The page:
Ivan Petrov – Home Support Worker, Glasgow

GMT 18:55 Thursday ,04 February 2016

 Migrant Voice - Ivan Petrov – Home Support Worker, Glasgow

Photo by Karen Gordon
MV

I’m 25 and I come from a small town in Bulgaria called Kazanlak. I had planned to go and study abroad and the UK seemed very suitable at the time. I picked Glasgow because I wanted to live in a big city and take advantage of the cultural scene and all the events that are on, just everything that a big city has to offer.

My first impressions... it may sound a little anecdotal but, literally, it didn't stop raining for the first three days after I came here, so all preconceptions of Scottish weather and Glasgow came to be true at once.

My university experience was very positive. I studied Psychology. I was working throughout my course, doing part-time catering work to support myself. I also volunteered with a telephone helpline offering emotional support to people in distress and having suicidal thoughts.

Finding permanent work was difficult after graduating, it took me a year and a half. I think knowing a person at the organisation I am now working for helped me in settling into this job. I am a home support worker and I support people with special needs and disabilities in their own homes with practical and emotional aspects of their daily lives. I work around the specific needs of the person. It is a very personalised support to enable individuals to live independently so they can fulfil their potential, follow their goals, and just have happy lives.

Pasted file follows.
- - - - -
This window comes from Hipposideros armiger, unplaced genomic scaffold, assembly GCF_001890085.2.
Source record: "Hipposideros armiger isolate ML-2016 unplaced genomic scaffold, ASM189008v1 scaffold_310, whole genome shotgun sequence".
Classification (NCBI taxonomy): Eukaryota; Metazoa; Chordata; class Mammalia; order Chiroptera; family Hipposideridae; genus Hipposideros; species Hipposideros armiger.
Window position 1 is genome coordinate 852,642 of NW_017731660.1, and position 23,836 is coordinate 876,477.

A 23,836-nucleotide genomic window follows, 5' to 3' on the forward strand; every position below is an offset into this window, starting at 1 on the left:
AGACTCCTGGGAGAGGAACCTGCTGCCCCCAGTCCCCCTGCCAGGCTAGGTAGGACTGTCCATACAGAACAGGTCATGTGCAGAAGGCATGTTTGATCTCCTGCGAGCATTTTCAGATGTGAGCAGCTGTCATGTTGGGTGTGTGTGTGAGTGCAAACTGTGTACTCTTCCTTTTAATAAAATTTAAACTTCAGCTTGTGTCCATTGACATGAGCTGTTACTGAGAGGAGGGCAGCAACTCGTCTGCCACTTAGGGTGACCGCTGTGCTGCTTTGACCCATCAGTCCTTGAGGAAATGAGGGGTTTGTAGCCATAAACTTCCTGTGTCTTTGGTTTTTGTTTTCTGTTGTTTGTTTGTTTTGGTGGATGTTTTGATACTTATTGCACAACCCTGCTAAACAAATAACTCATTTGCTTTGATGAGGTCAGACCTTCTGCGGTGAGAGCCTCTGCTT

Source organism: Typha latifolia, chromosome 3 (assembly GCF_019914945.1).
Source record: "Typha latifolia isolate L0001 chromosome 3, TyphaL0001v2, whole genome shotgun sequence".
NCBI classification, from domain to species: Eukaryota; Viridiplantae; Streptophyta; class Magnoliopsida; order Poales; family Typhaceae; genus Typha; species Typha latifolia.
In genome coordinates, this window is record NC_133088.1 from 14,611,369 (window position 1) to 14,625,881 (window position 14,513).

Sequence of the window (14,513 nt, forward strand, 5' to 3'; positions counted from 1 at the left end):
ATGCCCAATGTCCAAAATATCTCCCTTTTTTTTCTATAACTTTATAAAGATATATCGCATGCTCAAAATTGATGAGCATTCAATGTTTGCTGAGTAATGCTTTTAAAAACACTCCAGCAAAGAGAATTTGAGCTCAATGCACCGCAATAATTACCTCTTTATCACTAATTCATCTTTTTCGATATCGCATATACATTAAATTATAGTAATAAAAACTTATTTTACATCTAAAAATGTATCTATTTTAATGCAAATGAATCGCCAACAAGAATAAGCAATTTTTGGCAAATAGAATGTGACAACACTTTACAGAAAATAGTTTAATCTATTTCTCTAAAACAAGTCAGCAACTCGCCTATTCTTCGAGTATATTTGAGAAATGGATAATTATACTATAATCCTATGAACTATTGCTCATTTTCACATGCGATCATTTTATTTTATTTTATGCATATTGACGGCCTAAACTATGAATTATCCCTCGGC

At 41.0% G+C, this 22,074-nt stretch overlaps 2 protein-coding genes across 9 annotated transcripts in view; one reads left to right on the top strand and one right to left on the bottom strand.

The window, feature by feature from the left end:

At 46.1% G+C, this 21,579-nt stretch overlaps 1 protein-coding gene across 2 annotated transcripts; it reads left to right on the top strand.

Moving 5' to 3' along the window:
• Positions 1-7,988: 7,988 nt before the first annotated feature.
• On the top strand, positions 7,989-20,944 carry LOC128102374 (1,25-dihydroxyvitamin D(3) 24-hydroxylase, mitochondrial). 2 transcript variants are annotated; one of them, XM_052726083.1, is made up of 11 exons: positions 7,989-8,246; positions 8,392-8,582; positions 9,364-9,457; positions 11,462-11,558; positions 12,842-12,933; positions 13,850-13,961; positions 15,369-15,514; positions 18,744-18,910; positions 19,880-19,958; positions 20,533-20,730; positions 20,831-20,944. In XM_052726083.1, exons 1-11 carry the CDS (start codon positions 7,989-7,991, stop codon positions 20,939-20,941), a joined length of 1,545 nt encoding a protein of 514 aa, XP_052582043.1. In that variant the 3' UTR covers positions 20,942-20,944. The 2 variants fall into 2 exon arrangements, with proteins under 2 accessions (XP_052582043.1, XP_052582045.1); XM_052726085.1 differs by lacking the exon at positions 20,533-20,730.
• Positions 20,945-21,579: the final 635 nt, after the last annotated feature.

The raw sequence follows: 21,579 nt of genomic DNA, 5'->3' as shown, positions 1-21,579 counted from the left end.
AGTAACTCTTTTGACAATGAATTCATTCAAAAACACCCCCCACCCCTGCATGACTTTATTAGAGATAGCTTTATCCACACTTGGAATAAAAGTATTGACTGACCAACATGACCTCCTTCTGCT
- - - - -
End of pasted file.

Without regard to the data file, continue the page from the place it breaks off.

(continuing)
When you become part of somebody’s life, it is very rewarding. You develop a personal connection with the person you support, and that’s what keeps motivating you. You can immediately see the results of your work, and the positive difference it makes to somebody’s life. I find myself, even on my days off, still thinking about things at work. You can’t completely shut off. This job makes me feel more part of the community. I'm a lot more involved with the local people and I get to see more of their everyday lives. Because living in the West End, communicating with other foreigners and students here, you can get into a bit of a bubble and not really get to know much about how Scottish people live.

I'm really impressed with how many resources are being invested in Scotland to provide support and I think it makes a huge difference for the people we care for, their families and communities. In Bulgaria these type services are not well developed and most of the state funded support happens in care homes. Most people with special needs would usually be cared for by their family and very little support would be available from specialists. Now that it is necessary to make budget cuts to social services in Scotland, it is important to ensure the admirably high quality of care that has been achieved in this country isn't sacrificed.

 
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